Trade finance products fit into specific parts of a business transaction and reduce the lag time for that part, either through an injection of cash or an assurance. This is helpful for the overall business and industry, but at a more micro level, it helps with the working capital of the exporters and importers.
Trade finance providers are third parties to the business transaction who effectively reduce the financial risk associated with the transaction or trade relation. Different types of financial institutions provide trade finance, and here are some notable ones:
Banks are involved in various aspects of international trade and offer services like letter of credit (LOC)-based financing, supply chain finance, open account financing etc.
Trade finance companies provide supply chain finance and letters of credit. Besides, they can provide structured trade finance, invoice factoring, receivables discounting, and other customised products.
Insurers are also involved in trade finance in roles that are quite similar to banks. Their services include receivable finance, payable finance, letters of credit, asset-based lending, and term loans.
Export credit agencies provide loans and insurance options to companies in the form of credit insurances and financial guarantees.
Just as trade finance products offer working capital credit, traditional financing companies also have working capital financing products. Working capital financing can traditionally be availed of through cash credit, bank overdraft, working capital loan, bank guarantee, commercial paper etc.
Traditional working capital products can be used on an ‘avail when you need’ basis, as in the case of cash credit and bank overdraft. Also available are direct loans repayable against specific tenure and instalment, and to meet cash requirement.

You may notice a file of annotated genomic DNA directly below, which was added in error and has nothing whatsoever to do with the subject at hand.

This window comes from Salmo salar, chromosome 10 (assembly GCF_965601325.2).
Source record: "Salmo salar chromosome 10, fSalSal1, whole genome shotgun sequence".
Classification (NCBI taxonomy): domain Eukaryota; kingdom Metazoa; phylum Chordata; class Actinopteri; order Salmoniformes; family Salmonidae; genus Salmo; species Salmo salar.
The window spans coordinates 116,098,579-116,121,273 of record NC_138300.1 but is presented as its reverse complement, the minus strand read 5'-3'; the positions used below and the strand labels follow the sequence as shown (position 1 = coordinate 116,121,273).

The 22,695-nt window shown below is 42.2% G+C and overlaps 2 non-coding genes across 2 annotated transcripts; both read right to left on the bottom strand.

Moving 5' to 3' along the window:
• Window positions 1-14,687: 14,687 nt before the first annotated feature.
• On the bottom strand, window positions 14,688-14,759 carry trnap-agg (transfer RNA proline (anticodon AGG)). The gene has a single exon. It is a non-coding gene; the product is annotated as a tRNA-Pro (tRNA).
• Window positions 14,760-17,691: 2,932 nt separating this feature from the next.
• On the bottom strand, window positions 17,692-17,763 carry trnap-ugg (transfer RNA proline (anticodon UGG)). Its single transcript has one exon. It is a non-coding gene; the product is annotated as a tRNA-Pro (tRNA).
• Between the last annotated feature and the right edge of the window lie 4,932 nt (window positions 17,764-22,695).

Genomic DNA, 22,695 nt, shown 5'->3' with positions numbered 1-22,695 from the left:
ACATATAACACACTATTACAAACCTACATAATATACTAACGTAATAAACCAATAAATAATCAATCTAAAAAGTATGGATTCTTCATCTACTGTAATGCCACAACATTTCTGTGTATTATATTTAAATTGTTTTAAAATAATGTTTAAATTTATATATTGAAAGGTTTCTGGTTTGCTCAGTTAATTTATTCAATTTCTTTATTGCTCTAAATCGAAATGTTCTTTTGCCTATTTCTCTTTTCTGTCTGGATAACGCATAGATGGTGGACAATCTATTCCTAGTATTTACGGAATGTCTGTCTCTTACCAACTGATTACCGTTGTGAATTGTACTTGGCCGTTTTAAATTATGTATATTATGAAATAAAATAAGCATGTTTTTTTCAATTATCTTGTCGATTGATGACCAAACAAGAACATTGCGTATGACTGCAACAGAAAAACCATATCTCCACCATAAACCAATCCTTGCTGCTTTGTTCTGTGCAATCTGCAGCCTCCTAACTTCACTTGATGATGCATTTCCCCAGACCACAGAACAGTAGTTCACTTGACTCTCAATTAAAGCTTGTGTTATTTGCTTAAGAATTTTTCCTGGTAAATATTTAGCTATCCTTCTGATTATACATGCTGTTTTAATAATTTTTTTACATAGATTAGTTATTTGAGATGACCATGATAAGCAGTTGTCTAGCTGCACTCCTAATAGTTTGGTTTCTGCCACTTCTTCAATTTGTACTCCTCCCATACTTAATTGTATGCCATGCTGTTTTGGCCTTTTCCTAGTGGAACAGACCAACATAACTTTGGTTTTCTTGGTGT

Some finance products designed to meet working capital requirement are lines of credit, receivable discounting, and post-shipment factoring and financing. Unlike traditional financing, trade financing options like discounting and factoring are closely linked to the export trade itself and/or to specific sub-parts of a foreign trade transaction.
Trade financers gauge the commercial viability of an export business and extend financial support based on their assessment. Thanks to trade finance, an exporter doesn’t need to liquidate their equity to attract fresh investments.
International trade finance offers a flexible finance option through credit lines, which help exporters to avail of cash at any time. As a result, exporters are able to ship their products at a more competitive rate and quantity. Besides, it is apparent that trade financers provide exporters with the finances that subsequently help them to increase their business and profitability.
If you are awaiting payment against shipments made and receive a new order, you may not have the working capital to start production immediately. By factoring in your existing receivables, you get the working capital required to kick-start the next round of production. This way, you are able to expand your market presence and business volume.